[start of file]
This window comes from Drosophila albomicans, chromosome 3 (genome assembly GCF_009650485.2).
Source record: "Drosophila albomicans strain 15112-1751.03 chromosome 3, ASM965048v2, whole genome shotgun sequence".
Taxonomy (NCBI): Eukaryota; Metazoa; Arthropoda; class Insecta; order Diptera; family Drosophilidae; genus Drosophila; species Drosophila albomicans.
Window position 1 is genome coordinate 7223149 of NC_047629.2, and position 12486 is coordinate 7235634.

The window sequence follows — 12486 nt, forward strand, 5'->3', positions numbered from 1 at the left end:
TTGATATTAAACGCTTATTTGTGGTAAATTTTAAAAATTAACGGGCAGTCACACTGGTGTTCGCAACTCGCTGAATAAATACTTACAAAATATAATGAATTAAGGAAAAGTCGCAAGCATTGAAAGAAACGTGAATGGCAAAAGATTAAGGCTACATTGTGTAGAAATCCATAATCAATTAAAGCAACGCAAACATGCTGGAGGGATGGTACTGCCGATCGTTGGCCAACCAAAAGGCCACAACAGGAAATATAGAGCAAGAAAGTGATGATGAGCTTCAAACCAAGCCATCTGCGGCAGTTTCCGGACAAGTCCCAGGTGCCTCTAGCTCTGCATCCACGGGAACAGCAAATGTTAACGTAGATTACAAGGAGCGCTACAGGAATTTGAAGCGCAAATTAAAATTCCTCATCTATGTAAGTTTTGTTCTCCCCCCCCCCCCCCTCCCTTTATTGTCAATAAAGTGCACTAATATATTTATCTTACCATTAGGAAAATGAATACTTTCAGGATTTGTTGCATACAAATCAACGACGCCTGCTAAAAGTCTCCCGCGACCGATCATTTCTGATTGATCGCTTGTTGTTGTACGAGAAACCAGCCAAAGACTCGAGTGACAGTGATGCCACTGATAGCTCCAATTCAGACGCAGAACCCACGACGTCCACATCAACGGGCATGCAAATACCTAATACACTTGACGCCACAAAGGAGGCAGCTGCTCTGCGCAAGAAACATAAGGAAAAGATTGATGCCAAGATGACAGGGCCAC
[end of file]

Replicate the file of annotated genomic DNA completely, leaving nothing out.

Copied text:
This window comes from Drosophila albomicans, chromosome 3 (genome assembly GCF_009650485.2).
Source record: "Drosophila albomicans strain 15112-1751.03 chromosome 3, ASM965048v2, whole genome shotgun sequence".
Taxonomy (NCBI): Eukaryota; Metazoa; Arthropoda; class Insecta; order Diptera; family Drosophilidae; genus Drosophila; species Drosophila albomicans.
Window position 1 is genome coordinate 7223149 of NC_047629.2, and position 12486 is coordinate 7235634.

The window sequence follows — 12486 nt, forward strand, 5'->3', positions numbered from 1 at the left end:
TTGATATTAAACGCTTATTTGTGGTAAATTTTAAAAATTAACGGGCAGTCACACTGGTGTTCGCAACTCGCTGAATAAATACTTACAAAATATAATGAATTAAGGAAAAGTCGCAAGCATTGAAAGAAACGTGAATGGCAAAAGATTAAGGCTACATTGTGTAGAAATCCATAATCAATTAAAGCAACGCAAACATGCTGGAGGGATGGTACTGCCGATCGTTGGCCAACCAAAAGGCCACAACAGGAAATATAGAGCAAGAAAGTGATGATGAGCTTCAAACCAAGCCATCTGCGGCAGTTTCCGGACAAGTCCCAGGTGCCTCTAGCTCTGCATCCACGGGAACAGCAAATGTTAACGTAGATTACAAGGAGCGCTACAGGAATTTGAAGCGCAAATTAAAATTCCTCATCTATGTAAGTTTTGTTCTCCCCCCCCCCCCCCTCCCTTTATTGTCAATAAAGTGCACTAATATATTTATCTTACCATTAGGAAAATGAATACTTTCAGGATTTGTTGCATACAAATCAACGACGCCTGCTAAAAGTCTCCCGCGACCGATCATTTCTGATTGATCGCTTGTTGTTGTACGAGAAACCAGCCAAAGACTCGAGTGACAGTGATGCCACTGATAGCTCCAATTCAGACGCAGAACCCACGACGTCCACATCAACGGGCATGCAAATACCTAATACACTTGACGCCACAAAGGAGGCAGCTGCTCTGCGCAAGAAACATAAGGAAAAGATTGATGCCAAGATGACAGGGCCAC